Suckers to the side. On their near-to-brilliant Def Jam debut Yo, Bum Rush the Show, Public Enemy dropped an ear beating called “You’re Gonna Get Yours.” Equal parts tribute to the Oldsmobile 98 and comment on racial profiling, YGGY was a four-minute sonic head kick rivaling Guns and Roses’ “Welcome to the Jungle” for most intensely vivid album (and career) opener in the history of popular music. Two decades later, it’s a little ragged around the edges, but has still aged a bit better than this decade-older Oldsmobile 98, which could use a shot of whatever Chuck D put in his iced tea back in 1987. Not running, but plush enough to be quite the project car.
A seven-liter V8 with under 200 horsepower? You are correct, sir. Cadillac’s 425ci, V8 was well into its swan song by 1979, soon to be replaced with the next decade’s more economical Caddy 368. Still, both carburated (L33) and injected (L35) versions of the ‘79 engine rendered 320 lbs-ft of torque, more than enough to launch this well-preserved Fleetwood limousine headlong into a Palm Springs micro-burst, unbeknownst to the aging Los Angeles cabaret singer tucking into a fully loaded hero sandwich inside the rear compartment. Numbers match, not that they wouldn’t.
[via Auto Trader Classics]
In a shotgun-spray ad campaign that ran during the late ’70s gas crunch, GM insisted its Chevrolet Chevette would, “drive you happy.” I last drove a Chevette sometime in the late ’90s. It was an angry little sky-blue job that, for a reason unknown to me, carried a sombrero and a beachball in the hatchback. I had to white-knuckle it along a winding, rolling secondary road in the New York suburbs during a snowstorm. Pulling into the driveway, I signaled for a vodka the size of a Janitor in a Drum canister just so I might peel myself down off the ceiling.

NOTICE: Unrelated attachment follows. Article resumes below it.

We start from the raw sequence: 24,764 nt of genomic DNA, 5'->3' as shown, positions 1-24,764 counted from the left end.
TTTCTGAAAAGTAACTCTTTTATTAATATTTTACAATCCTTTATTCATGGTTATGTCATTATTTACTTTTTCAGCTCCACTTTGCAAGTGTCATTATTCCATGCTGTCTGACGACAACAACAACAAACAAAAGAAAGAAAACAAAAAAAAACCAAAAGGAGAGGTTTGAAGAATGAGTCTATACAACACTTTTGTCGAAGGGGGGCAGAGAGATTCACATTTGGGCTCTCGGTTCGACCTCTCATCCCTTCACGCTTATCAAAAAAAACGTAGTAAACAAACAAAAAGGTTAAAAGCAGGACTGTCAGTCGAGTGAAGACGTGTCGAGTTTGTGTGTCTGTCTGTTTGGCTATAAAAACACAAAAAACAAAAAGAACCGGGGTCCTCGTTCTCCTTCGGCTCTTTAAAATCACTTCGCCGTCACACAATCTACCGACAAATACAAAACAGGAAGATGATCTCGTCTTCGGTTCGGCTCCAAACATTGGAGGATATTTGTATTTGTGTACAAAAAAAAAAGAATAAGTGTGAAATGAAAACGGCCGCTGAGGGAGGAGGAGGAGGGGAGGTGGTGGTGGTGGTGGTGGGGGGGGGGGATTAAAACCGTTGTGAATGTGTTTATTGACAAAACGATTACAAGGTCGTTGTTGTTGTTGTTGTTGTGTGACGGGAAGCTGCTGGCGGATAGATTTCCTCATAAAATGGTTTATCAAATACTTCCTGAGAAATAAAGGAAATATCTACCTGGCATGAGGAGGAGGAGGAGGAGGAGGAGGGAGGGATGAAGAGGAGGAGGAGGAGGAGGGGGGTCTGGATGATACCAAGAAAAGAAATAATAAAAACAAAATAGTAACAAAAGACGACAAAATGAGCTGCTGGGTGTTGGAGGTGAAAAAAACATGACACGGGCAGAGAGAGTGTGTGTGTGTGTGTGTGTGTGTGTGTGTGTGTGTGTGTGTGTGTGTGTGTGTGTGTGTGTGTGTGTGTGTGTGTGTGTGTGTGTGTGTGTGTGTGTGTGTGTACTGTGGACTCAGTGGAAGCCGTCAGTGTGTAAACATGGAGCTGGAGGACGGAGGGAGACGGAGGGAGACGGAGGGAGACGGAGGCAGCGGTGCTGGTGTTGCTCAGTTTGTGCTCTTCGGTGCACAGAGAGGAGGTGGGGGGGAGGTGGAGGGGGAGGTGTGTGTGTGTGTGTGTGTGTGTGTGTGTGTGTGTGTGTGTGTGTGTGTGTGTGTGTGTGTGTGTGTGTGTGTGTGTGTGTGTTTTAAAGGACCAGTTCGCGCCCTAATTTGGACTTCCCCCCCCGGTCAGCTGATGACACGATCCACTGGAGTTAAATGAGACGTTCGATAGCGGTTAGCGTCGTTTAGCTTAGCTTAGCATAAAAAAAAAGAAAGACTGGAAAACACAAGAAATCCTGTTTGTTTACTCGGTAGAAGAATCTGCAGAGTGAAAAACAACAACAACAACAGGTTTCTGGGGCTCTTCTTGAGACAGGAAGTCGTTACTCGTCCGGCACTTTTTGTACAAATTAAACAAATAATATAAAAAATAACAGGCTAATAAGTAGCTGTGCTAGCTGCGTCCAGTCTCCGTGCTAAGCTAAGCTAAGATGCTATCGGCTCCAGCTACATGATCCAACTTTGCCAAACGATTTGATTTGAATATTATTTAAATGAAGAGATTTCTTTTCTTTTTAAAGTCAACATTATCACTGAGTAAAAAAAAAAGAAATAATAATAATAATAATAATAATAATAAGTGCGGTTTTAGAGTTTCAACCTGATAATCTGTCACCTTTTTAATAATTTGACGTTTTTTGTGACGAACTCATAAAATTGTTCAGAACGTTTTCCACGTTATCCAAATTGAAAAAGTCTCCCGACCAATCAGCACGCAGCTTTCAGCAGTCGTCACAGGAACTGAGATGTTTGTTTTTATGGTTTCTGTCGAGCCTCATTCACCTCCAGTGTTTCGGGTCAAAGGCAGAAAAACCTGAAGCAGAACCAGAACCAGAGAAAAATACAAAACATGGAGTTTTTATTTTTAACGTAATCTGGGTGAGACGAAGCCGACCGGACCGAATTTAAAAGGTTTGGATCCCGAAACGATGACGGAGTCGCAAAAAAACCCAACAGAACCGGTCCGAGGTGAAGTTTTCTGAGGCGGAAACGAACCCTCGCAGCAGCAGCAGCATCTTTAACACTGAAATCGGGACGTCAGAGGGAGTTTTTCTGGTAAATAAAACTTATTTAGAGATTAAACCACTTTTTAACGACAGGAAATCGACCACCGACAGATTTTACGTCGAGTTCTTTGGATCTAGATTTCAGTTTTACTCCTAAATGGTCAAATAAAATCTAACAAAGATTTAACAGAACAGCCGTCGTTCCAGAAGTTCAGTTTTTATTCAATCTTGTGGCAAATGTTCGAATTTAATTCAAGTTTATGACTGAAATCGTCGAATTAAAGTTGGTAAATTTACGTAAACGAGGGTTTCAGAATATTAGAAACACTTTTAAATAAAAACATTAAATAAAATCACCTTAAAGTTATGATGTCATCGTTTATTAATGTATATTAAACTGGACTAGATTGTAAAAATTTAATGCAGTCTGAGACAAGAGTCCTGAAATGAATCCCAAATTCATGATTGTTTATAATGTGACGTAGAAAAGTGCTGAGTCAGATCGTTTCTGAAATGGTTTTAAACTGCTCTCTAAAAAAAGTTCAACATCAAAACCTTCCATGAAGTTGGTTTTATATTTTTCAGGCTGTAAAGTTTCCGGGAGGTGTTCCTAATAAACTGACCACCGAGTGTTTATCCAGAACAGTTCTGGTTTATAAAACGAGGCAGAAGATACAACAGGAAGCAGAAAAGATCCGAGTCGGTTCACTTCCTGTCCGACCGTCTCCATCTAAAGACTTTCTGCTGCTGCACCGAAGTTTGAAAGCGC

Still, having a survivor like this one would probably augment a nice, sunny day spent singing along with Jonathan Richman on the AM band, crackling from that community college radio station three towns over, and taking long pulls on a bottle of diet Dr. Pepper.
Every man, woman and child in the US in 1979 had an uncle who drove one of these sparsely optioned Impalas or Caprices. My own uncle of this sort was named Morris. He lived in Shrewsbury, Mass and kept a garden in which he grew pumpkins the size of John Candy.
After three years in the weeds, the Hurst logo returned to Oldsmobile dealers’ lots with a version of the Cutlass Calais W-30. (The re-introduction of the 442 badge was still a year away, so this Hurst/Olds is kind of a malaise-era orphan.) And although it was the first of GM’s H/O-designated engines that didn’t displace 455ci, it was the only one of GM’s ubiquitous A-body models in 1979 with a 350 V8 — though it only produced 170 hp. So says Wikipedia:
This H/O was built by Oldsmobile at the Lansing plant and didn’t get sent off for additional work at Hurst Performance Products or Cars and Concepts. For this reason, there would be no possible loophole around the then current EPA regulations.
Plus, you could get any color you wanted as long as it was white or black. And don’t forget the Hurst dual-gate automatic shifters, which may have actually had a purpose.